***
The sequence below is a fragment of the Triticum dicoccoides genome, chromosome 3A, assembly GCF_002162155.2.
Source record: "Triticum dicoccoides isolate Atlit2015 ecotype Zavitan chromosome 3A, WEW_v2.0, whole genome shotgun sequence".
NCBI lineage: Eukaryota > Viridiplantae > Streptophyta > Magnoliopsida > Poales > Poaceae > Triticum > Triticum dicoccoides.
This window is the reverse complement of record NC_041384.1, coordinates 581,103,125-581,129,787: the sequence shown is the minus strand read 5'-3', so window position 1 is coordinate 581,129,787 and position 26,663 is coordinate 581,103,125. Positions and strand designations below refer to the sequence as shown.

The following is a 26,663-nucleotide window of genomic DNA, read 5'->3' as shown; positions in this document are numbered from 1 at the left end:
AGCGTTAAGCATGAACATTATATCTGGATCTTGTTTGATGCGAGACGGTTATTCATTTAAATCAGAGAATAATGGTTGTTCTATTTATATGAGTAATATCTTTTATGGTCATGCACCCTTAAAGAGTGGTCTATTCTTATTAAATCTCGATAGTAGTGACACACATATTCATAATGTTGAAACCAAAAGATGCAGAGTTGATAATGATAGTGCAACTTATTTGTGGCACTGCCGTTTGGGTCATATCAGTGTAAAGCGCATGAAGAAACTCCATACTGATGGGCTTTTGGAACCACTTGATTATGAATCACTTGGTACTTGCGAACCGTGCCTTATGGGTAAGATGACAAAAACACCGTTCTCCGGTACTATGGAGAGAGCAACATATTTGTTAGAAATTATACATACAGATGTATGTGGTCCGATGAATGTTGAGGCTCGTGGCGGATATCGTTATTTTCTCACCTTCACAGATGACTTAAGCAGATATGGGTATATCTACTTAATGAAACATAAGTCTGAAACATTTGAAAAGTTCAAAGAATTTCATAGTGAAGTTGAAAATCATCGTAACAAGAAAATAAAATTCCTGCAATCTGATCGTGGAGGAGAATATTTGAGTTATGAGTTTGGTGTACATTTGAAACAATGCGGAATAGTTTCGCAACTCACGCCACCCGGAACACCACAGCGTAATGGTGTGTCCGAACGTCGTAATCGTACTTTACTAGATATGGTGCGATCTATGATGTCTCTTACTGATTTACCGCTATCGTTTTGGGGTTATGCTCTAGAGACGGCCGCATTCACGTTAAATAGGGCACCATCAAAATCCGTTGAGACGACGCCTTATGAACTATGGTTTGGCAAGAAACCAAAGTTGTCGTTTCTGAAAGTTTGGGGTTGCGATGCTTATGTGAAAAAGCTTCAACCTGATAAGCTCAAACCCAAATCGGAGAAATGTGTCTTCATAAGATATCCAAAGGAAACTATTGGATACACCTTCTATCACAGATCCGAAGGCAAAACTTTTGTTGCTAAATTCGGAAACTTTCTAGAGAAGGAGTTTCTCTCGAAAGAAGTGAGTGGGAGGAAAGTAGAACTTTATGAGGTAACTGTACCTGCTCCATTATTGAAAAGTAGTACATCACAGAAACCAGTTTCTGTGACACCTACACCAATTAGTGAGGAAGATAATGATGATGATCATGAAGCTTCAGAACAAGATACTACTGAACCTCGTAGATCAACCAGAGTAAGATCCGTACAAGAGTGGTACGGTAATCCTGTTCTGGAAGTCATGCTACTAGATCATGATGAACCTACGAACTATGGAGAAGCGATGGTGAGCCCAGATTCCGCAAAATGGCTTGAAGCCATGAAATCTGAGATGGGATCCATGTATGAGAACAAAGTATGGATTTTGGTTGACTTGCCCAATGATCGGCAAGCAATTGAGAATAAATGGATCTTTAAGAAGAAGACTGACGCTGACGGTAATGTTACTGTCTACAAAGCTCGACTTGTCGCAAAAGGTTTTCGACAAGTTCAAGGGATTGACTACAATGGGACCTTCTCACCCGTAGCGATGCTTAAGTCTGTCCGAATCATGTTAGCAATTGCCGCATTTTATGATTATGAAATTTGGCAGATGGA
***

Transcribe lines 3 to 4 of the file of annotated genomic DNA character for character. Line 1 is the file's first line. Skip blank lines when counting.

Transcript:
NCBI lineage: Eukaryota > Viridiplantae > Streptophyta > Magnoliopsida > Poales > Poaceae > Triticum > Triticum dicoccoides.
This window is the reverse complement of record NC_041384.1, coordinates 581,103,125-581,129,787: the sequence shown is the minus strand read 5'-3', so window position 1 is coordinate 581,129,787 and position 26,663 is coordinate 581,103,125. Positions and strand designations below refer to the sequence as shown.